Put your garbage can on your desk and label it “IN.”

Put decaf in the coffee-maker for 3 weeks. Once everyone has gotten over their caffeine addictions, switch to espresso.

When driving colleagues around, insist on keeping your car’s
windshield wipers running during all weather conditions to keep ’em
tuned up.

Reply to everything someone says with, “That’s what you think.”

Highlight irrelevant information in scientific papers, then cc them
to your boss.

Finish all your sentences with “in accordance with the prophecy.”

Don’t use any punctuation.

As often as possible, skip rather than walk.

Ask people what sex they are.

At lunch time, sit in your parked car and point a hair dryer at
passing cars to see if they slow down.

Specify that your drive-through order is “to go.”

Stomp on plastic ketchup packets.

Holler random numbers while someone is counting.

Honk and wave at strangers.

Decline to be seated at a restaurant, then eat the complimentary
mints by the cash register.

Sing along at the opera.

Go to a poetry recital and ask why the poems don’t rhyme.

Five days in advance, tell your friends you can’t attend their party because you’re not in the mood.

JANUARY 1, 2000
>In honour of Charles Schultz, who’s just retired Charlie Brown and the
>gang: Source: John C. Davenport, The Dallas Morning News
>
>Most cartoon characters remain frozen in time. Though they’ve been around almost 50 years, the members of the Peanuts gang are in some unspecified elementary school holding pattern. But what if they had been allowed to age like the rest of us? With apologies to Charles Schulz:
>
>Charlie Brown:
>Operates Good Grief Counselling Inc., which specializes in manic-depressives and people who are just having a bad day. Moonlights as a pitching coach at high school and college levels. Married to Marcie. They have a roundheaded son who wears glasses.
>
>Linus:
>Developer of Security Blanket Software, which is a hot item on the New York Stock Exchange. Worth millions but is actively involved in charitable causes, including the Great Pumpkin 5K Fun Run every Halloween. Only man who makes Bill Gates nervous.
>
>Lucy:
>Serving her seventh term in Congress. On her third husband. Claims she
>hasn’t thought about Schroeder in years, but the background music on her answering machine is Beethoven.
>
>Schroeder:
>After years on the classical performing circuit, he runs a piano bar in
>Carmel, California. Won’t let anybody lean on his piano.
>
>Sally:
>Never quite got over being spurned by Linus. Has a cat named Sweet Babboo. Sells Mary Kay.
>
>Peppermint Patty:
>Women’s athletic director at a Midwest university. Her fashion credo:
>”Sandals go with everything.”
>
>Snoopy:
>In dog years, he’d be 350. What do you think would’ve happened to him?
>Linus has created an endowment at Daisy Hill Puppy farm in Snoopy’s memory.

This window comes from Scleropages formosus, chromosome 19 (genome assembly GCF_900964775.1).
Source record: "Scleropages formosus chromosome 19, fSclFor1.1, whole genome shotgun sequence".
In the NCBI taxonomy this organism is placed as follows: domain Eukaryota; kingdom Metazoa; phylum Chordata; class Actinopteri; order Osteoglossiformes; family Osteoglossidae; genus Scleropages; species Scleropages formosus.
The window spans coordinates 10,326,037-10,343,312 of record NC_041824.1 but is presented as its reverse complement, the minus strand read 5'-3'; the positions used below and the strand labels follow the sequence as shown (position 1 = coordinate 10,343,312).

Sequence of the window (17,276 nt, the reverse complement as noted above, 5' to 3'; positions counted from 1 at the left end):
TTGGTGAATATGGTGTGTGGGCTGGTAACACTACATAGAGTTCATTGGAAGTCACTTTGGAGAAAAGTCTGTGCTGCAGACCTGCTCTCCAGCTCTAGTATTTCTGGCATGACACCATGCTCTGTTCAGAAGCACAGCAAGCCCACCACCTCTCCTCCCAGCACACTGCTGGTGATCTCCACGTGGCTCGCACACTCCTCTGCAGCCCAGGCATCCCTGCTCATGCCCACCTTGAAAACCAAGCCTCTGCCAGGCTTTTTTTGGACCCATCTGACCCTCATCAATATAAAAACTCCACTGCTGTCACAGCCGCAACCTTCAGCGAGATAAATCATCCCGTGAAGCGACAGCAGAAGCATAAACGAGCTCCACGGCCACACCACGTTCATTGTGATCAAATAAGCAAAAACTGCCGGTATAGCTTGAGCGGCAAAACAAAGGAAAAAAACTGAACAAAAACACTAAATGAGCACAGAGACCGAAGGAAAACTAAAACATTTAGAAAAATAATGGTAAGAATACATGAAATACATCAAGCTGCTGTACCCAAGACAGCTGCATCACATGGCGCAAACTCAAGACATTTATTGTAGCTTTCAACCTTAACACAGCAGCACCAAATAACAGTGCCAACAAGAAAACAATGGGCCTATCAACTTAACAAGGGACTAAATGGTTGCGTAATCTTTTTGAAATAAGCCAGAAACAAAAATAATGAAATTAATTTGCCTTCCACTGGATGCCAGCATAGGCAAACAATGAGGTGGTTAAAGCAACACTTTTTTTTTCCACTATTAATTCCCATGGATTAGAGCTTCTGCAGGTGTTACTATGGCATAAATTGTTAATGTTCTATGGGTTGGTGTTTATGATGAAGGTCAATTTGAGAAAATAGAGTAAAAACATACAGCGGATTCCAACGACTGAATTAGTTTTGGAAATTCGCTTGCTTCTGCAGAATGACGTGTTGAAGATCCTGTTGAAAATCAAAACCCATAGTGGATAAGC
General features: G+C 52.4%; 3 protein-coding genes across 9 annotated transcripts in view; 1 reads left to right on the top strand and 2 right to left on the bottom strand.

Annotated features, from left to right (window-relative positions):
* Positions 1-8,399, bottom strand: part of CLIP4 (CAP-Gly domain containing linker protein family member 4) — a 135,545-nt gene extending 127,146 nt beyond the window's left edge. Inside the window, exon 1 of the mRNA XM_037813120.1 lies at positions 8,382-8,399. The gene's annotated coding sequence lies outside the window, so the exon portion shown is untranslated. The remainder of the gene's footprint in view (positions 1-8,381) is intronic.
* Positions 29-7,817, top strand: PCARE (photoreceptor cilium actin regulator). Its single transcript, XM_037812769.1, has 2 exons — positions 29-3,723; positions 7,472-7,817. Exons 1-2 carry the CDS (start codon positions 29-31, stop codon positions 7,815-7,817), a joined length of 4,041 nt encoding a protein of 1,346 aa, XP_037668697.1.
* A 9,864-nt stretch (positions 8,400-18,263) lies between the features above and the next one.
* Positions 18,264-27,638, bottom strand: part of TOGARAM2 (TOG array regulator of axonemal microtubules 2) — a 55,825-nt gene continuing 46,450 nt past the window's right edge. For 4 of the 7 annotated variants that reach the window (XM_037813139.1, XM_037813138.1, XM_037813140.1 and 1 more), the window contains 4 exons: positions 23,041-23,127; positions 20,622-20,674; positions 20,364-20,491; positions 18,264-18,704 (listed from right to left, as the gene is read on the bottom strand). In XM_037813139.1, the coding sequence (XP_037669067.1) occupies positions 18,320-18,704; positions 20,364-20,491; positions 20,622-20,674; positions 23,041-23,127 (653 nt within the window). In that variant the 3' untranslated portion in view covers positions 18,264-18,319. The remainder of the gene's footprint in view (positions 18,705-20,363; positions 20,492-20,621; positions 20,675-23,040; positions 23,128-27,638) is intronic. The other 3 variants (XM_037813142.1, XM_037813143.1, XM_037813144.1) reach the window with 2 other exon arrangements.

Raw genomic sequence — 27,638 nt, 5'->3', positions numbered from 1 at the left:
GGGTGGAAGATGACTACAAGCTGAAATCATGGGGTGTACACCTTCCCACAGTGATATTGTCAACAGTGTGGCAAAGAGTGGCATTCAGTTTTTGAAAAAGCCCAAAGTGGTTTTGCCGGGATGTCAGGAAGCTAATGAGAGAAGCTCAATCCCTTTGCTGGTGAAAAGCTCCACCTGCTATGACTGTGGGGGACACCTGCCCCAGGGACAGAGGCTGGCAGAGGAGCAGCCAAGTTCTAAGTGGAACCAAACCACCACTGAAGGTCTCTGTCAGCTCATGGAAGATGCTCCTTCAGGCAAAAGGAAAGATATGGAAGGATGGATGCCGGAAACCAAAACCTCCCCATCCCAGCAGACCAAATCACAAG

>
{I wonder what ever happened to the “Little Redheaded Girl”?]

Throwback Thursday: Reflecting on the Scream Series

Four years ago I was very excited that there was a new “Scream” film. I didn’t note at the time that it had coincidentally been filmed right here in Michigan. I wasn’t living here at the time but had learned of the filming from local friends.

I’m having some giddy enthusiasm over the prospect of seeing SCREAM 4 today at the movies. I’m sure this is due to the memory of the SCREAM series being a big deal “back in the day” and the curiosity of seeing if this film lives up to its predecessors. I’m deliberately holding off reading any reviews of the film and will do so after seeing it. In a few other recent film-going experiences (BLACK SWAN comes to mind) I regretted taking a close look at the publicity before seeing the film.

I never saw the original SCREAM in the cinemas …. in fact, I don’t think it was originally released to the North Shore. This was before the Danvers 20 screen megaplex opened, and screening options were limited. I do remember the runaway success of the film, and watching with interest as it continued to be shown well into mid 1997. I do miss those days of long running movie hits, as the screen to DVD window is so tight now, it’s almost better to wait for the video. I did find out recently that the original film was shot in my area of California. A friend of a friend had a small supporting role. The climax of the film was shot at a house which I have driven by a few times, without realizing its so-called historical significance.

SCREAM 2 was another story. This time, it was a big deal to see the film as soon as it came out, and I eagerly compared impressions with my classmates. My dad and I were regular visitors to the Solomon Pond Mall cinema in Marlborough, MA. This complex had achieved local acclaim as “New England’s first stadium seating megaplex” and was virtually unique for the first 6 months to 1 year of operations. Hoyts quickly opened similar complexes in nearby Westborough and Bellingham, but there was something special about the first space. Or it could have been “never as good as the first time” for film goers. I think I actually saw the film again a few weeks later in Vermont, either sneaking in to the R-rated movie or going with an accompanying adult. The “live” nature of seeing it on opening weekend, with a full sold out audience also looking at it for the first time, stands out very clearly in my memory. It also helped that it was on an enormous cinema screen with stadium seating and perfect presentation.

SCREAM 3 was also a unique experience. This time, we traveled to the Showcase Cinemas in Randolph for my first (and still only) visit to that South Shore megaplex. I could tell from the start that the enthusiasm wasn’t there for the production team in this installment. Neve Campbell’s virtual absence from the story, and the overly tongue in cheek Hollywood nature of the script, suggested to me that there was not a lot of excitement in the tale.

What will SCREAM 4 bring? I’m looking forward to going over to the Larkspur Landing Cinema this afternoon to find out.

The Star Gatekeepers of Martha’s Vineyard are fading into the Menemsha Sunset

The recent death of Mike Nichols, well-chronicled in various newspapers, but most notably to me in a Vineyard Gazette article, reinforces a feeling I’ve had over the last few years.

Martha’s Vineyard’s celebrity gatekeepers – those who come to the island and value their privacy, aren’t intruded upon, but are also willing to stand up for community causes and events when they choose – are disappearing. In his passing on, Nichols joins Art Buchwald, William Styron, Mike Wallace, Katherine Graham, Walter Cronkite, Patricia Neal and others of the literati/glitterati set who were known for their visiting/residing and support of the Island.